• Pour boiling water into the jar making sure to leave the 1 inch head-space
  • Wipe the rims to make sure the rims are dry and place the seals on and then screw the ring on finger tight.
  • Follow the steps that your pressure cooker gives on canning vegetables carefully.
  • Place processed jars on a towel to cool for 24 hours.
  • After 24 hours, check your seals to make sure they sealed properly.  If some did not seal properly, you can process again to seal that jar or you can use it for dinner that night :)   Your choice.
As you can see, preserving your corn isn’t that difficult and you will save money in the long run to use towards other things instead of buying corn at the store!!

Uses: Corn makes corn oil, corn syrup, corn starch, corn sweeteners, ethanol, whiskey and many other things.

As promised (I didn’t forget this time :) ) Here is a recipe I use for a delightfully sweet corn relish.

SWEET CORN RELISH- 6-7 pint jars

  • 8-10 cups of fresh corn from the husks, scrape the juice (milk) from the husks into the pot as well, about 10 ears of fresh corn
  • 3 large yellow onions, chopped (About 7 cups)
  • 1 Large Green Bell Pepper, chopped
  • 2 cups chopped cucumber (Including the peel)
  • 1 Large Red Bell Pepper, chopped
  • 1 Pablano Pepper  or a small jalapeno (Both are optional, they just add a small amount of heat to the relish which I love)
  • 4 cups red ripe tomatoes, chopped
  • 2 cups of apple cider vinegar
  • 1 cup of sugar
  • 1/4 teaspoon tumeric
  • 1 1/2 teaspoons dry mustard seed
  • 1/2 teaspoon celery seed
  • 2 teaspoons kosher salt
  • Cut the corn off the cobs into a large pot and scrape the juice, also known as the corn milk into the pot.  You should have at least 8 cups of corn.  Add all the other ingredients and bring to a boil using high heat.  Reduce heat and simmer for 10-12 minutes.
  • Sterilize your jars as the mix is cooking.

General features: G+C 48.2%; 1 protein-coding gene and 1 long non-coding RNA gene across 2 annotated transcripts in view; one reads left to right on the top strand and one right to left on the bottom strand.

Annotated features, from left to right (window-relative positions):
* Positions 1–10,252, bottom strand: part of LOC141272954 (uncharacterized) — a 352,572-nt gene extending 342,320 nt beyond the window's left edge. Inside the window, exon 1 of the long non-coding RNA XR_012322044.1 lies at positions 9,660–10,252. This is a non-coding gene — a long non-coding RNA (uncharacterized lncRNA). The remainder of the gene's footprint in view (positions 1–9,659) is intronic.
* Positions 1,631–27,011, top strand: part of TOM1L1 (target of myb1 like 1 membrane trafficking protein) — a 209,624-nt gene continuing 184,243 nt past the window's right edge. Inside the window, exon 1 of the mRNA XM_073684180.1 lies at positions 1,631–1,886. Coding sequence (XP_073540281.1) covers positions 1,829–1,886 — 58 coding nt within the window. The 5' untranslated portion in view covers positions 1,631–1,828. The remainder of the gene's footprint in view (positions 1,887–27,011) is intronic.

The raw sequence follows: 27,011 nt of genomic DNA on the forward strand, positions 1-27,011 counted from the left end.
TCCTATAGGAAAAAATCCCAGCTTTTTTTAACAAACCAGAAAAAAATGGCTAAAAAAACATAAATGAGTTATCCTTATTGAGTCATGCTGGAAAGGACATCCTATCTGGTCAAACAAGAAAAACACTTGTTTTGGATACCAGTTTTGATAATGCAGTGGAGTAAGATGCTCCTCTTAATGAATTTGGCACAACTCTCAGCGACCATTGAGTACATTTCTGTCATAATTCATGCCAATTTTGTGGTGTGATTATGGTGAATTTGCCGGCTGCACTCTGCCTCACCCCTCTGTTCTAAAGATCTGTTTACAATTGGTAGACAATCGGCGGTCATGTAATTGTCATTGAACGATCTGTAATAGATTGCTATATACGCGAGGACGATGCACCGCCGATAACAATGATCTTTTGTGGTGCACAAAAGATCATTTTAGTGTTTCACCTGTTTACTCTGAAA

• Pour hot corn relish into hot jars and leave about a 1/4 inch head space.
  • Using a plastic or rubber utensil (anything but metal) gently push the air bubbles out of relish.
  • Wipe rims dry and place seal on jar.  Screw rims on finger tight.
  • Process in a water canner for 15 minutes then remove.
  • Let cool for 12 hours and check seals.  If sealed, you can store in a cool dark place for up to 2 years (or longer, ours never lasted longer than that because we eat it :) )  Or eat!
Enjoy your corn relish on or with anything!!!
Now for my FAVORITE!!

CORN SALSA- makes about 3 cups of salsa

  • 2-3 cups of your frozen corn
  • 1/3 cup chopped red onions, I usually add a little more, its all according to your taste
  • 1-2 tablespoons finely chopped jalapeno peppers (don’t forget to wear gloves)
  • 2-3 tablespoons fresh lime juice
  • 1/2 teaspoon of salt
  • 1/4 cup of red bell peppers, chopped
  • 2 tablespoons fresh cilantro, chopped
These ingredients are optional, but if you add them there will be altercations to the ingredients above:
  • 1 can black beans, drained and rinsed
  • 1 can fire roasted diced tomatoes
  • about a 1/4 teaspoon of minced garlic
  • 1 avocado, pitted, peeled and diced
Mix all the ingredients and chill in refrigerator 2-3 hours. Stir before serving.
If you choose to add the extra ingredients you will need to add more lime juice, a little more cilantro and about 1-2 tablespoons of olive oil. You can add more or less of any of the ingredients to get the taste you and your family likes. If you have any ideas to add to the recipe please feel free to add it to the comments!!

Keepin It Spicy,
Jalapeño Gal